If you’re looking to buy a house this year, you’ll need to raise your credit score. Even a few points can make the difference between getting a low interest rate or one that will take up all your cash for years to come. While getting rid of legitimate negative information can be tricky, there are a few things you can do to cleanup your credit report and boost your score.
Order your credit reports. Each of the major credit bureaus has its own website where you can download a report. The Federal Fair Credit Reporting Act gives you the right to request one free report every twelve months from TransUnion, Experian, and Equifax. To get your free reports, visit AnnualCreditReport.com (see Resources). If you’ve already requested your free reports for the year, you’ll have to buy your reports from the individual bureaus.
Review each report for errors. Don’t just glance over the report to see if you recognize the names of all your creditors. Instead, look at each listing individually. Are those balances correct? Are the credit limits accurate? If you find errors or have questions, you can dispute the information through the issuing credit bureau’s website or by mail. Get that bad information off your reports and you’ll see your credit score rise.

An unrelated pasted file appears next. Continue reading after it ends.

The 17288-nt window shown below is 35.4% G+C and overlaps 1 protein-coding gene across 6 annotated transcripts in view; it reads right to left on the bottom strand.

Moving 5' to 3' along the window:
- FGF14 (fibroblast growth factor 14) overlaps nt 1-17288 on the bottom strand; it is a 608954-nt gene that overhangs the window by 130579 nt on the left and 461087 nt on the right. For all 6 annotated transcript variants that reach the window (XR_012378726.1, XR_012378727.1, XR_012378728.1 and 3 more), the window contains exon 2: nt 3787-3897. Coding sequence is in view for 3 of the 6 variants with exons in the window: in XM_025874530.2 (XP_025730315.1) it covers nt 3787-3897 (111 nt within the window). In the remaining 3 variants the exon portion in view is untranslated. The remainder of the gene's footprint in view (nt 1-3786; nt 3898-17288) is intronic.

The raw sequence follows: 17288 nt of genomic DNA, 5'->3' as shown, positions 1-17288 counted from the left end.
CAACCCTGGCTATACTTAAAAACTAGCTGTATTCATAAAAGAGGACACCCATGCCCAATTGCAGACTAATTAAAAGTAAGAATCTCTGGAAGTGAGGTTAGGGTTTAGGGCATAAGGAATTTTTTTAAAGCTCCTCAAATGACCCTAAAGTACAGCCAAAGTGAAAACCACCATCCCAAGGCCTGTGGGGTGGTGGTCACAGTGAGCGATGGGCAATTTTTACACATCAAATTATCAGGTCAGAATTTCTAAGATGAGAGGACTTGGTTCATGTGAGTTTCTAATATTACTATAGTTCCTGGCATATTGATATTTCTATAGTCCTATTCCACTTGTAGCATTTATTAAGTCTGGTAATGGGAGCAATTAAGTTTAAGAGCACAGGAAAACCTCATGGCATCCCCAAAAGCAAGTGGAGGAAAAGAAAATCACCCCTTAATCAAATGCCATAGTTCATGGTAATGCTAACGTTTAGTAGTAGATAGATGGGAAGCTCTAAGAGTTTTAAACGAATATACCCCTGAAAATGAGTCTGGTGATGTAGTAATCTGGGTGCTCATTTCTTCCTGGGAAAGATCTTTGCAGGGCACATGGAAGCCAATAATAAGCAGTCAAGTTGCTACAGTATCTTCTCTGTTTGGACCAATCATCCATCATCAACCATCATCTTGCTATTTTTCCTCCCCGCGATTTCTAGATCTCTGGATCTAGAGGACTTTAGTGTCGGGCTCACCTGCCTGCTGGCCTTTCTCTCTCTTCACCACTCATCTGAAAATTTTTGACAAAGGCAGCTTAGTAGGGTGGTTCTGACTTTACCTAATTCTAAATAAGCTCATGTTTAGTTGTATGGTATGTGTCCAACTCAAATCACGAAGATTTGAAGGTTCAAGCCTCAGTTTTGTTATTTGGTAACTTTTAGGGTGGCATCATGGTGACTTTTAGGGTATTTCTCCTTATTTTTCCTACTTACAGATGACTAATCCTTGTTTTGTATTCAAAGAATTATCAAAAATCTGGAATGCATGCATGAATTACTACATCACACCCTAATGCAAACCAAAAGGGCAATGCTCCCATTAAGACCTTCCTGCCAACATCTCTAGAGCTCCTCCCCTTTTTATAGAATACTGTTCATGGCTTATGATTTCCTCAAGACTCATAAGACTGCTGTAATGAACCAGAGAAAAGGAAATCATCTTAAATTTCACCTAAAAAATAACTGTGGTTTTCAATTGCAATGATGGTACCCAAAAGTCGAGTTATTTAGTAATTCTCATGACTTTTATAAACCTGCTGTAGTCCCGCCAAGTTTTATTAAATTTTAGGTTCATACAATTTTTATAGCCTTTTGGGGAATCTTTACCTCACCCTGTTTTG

Pay off your balances, or at least reduce them. About 30 percent of your credit score is based on “utilization of credit.” In other words, a big chunk of your credit score is based on how high your balances are compared to your credit limits. Get those balances under 20 to 30 percent of your card limits and keep them there. This may be the single most effective thing you can do on your own to improve your score.
Resist the urge to cancel old accounts, even if you don’t use them. At least 15 percent of your score is based on your credit history. The older your accounts are, the better it is for your score. Moreover, those old accounts raise your total credit limit, which improves your utilization factor.
Request goodwill deletions. This can be tricky, but if you made some late payments on accounts you still have, contact your creditors. If you have an otherwise good record with them, ask them to delete the negative information. They don’t have to do this, but some will just to stay in your good graces.
Lainie Petersen writes about business, real estate and personal finance, drawing on 25 years experience in publishing and education. Petersen's work appears in Money Crashers, Selling to the Masses, and in Walmart News Now, a blog for Walmart suppliers. She holds a master's degree in library science from Dominican University.